But to make them again, not to find and appropriate them, is a delicate procedure, an unheroic procedure. There is a nostalgia and a yearning to make figures today, and Upritchard makes them, but at the same time she suggests how individual subjectivity is very vulnerable and fragile today: on a large plinth in the second gallery, there is a frontal display of four figures. They all point in a direction or have a tension towards somethings, either towards each other, towards us, or towards some spiritual entity, almost as if they were figures of a Pieta (a Deposition from the cross). They sit or stand or kneel on individual plinths on top of a white base, and look from the front, at first glance, as if they are full sculptures 'in the round', each alone and solitary. They are suffering, praying, needing, asking. But as you walk around them, to the back of the white base, they suddenly appear flat, like silhouettes, almost paper cut-outs. This sudden absence of depth is shocking, and perhaps suggests the false depth of consciousness today, in our age of global scanning. You then realize that this lack of depth in the world today, is underlined by the lay-out of the exhibition itself: an empty wall in the main gallery, while little sculptures hang around the corner, to the side, where labels would normally go, or on the floor, again in a corner area of the second room. Two left-over pieces of furniture are on another margin of the display area. And, back to the plinth with the four figures, here too, a fifth one seems missing as one points to an empty area in the middle of the plinth. I had seen images of Upritchard's work, and of some of the other finalists' works, previous to experiencing this exhibition. But I had never seen the work in the flesh. The difference is astounding. Upritchard's work resists photography and reproduction, and this too, in the age of overwhelming communications and surveillance technology, gives me a good feeling, somewhat of an escape route.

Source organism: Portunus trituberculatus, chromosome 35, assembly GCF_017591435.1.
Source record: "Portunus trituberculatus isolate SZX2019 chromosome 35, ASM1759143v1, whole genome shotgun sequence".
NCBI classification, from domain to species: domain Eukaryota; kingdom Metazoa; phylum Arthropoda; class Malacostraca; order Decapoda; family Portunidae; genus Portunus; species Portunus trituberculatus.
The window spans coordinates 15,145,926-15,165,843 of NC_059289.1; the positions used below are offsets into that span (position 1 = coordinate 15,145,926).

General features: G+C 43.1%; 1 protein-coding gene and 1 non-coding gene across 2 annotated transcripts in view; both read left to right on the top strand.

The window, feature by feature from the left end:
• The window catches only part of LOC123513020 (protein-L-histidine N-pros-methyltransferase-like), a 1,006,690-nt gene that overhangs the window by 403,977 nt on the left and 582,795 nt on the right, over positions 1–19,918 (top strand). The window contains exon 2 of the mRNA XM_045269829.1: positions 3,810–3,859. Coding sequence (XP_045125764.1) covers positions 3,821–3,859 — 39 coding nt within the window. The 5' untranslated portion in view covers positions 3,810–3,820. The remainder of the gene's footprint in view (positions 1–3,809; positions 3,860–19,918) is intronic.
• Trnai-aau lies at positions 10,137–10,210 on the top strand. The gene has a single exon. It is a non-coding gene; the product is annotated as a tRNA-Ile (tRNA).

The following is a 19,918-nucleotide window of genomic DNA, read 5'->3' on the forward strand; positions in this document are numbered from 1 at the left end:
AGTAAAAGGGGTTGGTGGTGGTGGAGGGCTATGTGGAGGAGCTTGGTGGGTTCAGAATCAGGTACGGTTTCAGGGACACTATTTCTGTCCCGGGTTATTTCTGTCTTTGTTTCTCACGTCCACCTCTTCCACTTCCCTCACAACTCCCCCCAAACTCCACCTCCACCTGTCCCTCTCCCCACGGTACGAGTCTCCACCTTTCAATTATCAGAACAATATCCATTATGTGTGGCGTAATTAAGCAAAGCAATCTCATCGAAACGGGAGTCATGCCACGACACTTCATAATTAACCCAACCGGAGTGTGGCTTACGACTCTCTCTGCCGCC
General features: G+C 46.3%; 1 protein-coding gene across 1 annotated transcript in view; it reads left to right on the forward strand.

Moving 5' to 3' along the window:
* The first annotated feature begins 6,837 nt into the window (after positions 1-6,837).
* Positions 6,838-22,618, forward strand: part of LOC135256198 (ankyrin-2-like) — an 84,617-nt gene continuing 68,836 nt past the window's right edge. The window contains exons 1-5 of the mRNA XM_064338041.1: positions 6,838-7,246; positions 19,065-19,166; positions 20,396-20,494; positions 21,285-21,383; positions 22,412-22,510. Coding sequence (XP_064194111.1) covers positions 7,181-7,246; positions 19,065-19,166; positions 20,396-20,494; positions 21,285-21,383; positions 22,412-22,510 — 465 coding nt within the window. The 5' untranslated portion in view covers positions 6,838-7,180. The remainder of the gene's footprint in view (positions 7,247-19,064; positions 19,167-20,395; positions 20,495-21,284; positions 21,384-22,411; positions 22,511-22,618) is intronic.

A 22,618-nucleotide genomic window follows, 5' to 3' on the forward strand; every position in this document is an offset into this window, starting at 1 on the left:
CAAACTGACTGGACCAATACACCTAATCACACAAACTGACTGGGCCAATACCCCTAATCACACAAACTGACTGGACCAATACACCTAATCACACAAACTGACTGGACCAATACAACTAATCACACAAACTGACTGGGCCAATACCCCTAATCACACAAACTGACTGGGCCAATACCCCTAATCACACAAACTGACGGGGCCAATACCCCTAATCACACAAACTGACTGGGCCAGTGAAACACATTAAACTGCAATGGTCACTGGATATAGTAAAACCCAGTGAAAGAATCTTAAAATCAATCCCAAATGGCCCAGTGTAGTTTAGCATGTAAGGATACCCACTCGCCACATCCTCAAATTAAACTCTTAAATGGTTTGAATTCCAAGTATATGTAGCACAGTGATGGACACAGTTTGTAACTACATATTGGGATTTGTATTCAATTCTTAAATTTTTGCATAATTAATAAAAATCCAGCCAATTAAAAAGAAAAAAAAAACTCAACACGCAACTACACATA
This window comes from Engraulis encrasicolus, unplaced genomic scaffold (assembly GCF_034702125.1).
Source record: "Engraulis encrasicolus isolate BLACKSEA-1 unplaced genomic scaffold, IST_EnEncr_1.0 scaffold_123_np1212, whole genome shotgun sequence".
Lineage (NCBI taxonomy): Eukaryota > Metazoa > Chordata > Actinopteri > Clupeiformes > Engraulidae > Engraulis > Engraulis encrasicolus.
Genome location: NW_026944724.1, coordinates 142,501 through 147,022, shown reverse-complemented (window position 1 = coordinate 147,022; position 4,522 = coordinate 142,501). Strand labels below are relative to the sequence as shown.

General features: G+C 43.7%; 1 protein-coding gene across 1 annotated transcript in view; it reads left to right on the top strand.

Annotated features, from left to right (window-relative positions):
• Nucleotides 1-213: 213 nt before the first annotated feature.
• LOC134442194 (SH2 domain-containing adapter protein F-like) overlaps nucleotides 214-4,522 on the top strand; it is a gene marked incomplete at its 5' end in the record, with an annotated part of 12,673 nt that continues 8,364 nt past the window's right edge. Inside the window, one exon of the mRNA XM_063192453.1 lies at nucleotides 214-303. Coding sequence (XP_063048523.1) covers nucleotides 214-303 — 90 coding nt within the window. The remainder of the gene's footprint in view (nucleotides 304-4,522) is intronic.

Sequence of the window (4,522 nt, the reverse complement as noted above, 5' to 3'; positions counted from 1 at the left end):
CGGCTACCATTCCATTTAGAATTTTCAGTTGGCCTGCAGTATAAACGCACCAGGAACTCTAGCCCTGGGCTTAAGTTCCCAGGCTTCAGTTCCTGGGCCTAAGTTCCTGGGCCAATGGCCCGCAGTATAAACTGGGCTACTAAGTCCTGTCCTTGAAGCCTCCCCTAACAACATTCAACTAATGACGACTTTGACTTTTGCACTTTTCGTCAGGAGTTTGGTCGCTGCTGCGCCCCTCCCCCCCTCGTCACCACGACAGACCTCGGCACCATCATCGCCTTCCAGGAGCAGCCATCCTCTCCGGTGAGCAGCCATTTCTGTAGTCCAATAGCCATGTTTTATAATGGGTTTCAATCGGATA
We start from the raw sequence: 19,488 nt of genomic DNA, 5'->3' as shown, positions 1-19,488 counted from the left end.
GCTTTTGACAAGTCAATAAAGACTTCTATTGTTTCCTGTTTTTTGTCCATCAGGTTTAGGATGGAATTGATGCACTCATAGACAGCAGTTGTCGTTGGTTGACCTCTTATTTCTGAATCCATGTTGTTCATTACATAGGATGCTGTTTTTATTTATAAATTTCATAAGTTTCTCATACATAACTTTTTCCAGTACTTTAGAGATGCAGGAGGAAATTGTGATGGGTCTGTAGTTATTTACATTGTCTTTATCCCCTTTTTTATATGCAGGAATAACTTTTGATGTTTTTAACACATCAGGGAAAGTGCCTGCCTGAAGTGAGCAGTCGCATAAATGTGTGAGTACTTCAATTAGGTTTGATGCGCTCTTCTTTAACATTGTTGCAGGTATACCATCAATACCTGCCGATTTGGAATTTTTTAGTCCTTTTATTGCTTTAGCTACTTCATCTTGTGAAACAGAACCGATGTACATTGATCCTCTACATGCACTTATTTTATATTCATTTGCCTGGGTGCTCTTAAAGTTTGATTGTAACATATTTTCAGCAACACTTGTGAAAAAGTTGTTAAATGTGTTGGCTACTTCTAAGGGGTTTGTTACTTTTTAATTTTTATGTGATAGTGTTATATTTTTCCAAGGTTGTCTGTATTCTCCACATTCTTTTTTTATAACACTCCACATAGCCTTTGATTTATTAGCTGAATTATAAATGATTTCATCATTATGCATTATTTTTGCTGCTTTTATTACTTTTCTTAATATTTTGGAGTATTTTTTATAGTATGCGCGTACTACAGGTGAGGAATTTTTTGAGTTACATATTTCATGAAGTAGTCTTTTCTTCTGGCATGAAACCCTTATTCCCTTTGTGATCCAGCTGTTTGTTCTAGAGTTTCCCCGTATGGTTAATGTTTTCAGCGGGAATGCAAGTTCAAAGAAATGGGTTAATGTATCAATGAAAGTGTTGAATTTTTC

The 2006 jury comprised:

  • Christina Barton – writer, curator and art history programme director at Victoria University of Wellington
  • Andrew Clifford – then freelance writer, curator and broadcaster
  • Wystan Curnow – writer, curator, co-director of Jar Space and English Professor at Auckland University
  • Heather Galbraith – then Senior Curator and Manager of Curatorial Programmes at City Gallery, Wellington


Jury's statement

In deciding which artists have had the biggest impact on New Zealand art over the last two years, the 2006 Walters Prize jury left no stone unturned. After extensive deliberations, it was surprising to find that four projects had seemingly found their own way to the top of our list. Interestingly, some of New Zealand's most senior practitioners featured alongside emerging artists, all with fresh, vibrant projects that collectively demonstrated an impressive diversity in New Zealand's current cultural production. Without dispute we had settled on an exceptional group of works and we unanimously agree that this exciting group of projects represent the best produced in New Zealand since the last Walters Prize.